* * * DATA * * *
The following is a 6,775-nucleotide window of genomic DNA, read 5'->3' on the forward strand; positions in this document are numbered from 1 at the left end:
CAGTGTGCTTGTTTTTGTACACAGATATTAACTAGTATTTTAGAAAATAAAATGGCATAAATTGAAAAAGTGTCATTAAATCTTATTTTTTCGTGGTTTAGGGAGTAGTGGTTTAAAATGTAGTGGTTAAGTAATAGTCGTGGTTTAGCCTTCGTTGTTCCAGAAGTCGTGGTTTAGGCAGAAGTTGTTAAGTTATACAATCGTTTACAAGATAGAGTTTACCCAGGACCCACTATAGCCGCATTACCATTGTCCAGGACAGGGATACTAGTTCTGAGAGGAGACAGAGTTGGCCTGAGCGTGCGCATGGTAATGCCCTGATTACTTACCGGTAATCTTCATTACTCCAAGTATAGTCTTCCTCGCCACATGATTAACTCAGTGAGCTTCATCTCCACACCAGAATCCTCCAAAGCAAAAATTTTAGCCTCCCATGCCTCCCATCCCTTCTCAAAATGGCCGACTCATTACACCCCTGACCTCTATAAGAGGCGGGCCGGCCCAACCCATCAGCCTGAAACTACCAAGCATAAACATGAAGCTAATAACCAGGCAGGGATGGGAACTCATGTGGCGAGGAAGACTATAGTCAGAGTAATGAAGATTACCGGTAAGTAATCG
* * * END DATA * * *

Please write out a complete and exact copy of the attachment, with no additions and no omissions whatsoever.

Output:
The following is a 6,775-nucleotide window of genomic DNA, read 5'->3' on the forward strand; positions in this document are numbered from 1 at the left end:
CAGTGTGCTTGTTTTTGTACACAGATATTAACTAGTATTTTAGAAAATAAAATGGCATAAATTGAAAAAGTGTCATTAAATCTTATTTTTTCGTGGTTTAGGGAGTAGTGGTTTAAAATGTAGTGGTTAAGTAATAGTCGTGGTTTAGCCTTCGTTGTTCCAGAAGTCGTGGTTTAGGCAGAAGTTGTTAAGTTATACAATCGTTTACAAGATAGAGTTTACCCAGGACCCACTATAGCCGCATTACCATTGTCCAGGACAGGGATACTAGTTCTGAGAGGAGACAGAGTTGGCCTGAGCGTGCGCATGGTAATGCCCTGATTACTTACCGGTAATCTTCATTACTCCAAGTATAGTCTTCCTCGCCACATGATTAACTCAGTGAGCTTCATCTCCACACCAGAATCCTCCAAAGCAAAAATTTTAGCCTCCCATGCCTCCCATCCCTTCTCAAAATGGCCGACTCATTACACCCCTGACCTCTATAAGAGGCGGGCCGGCCCAACCCATCAGCCTGAAACTACCAAGCATAAACATGAAGCTAATAACCAGGCAGGGATGGGAACTCATGTGGCGAGGAAGACTATAGTCAGAGTAATGAAGATTACCGGTAAGTAATCG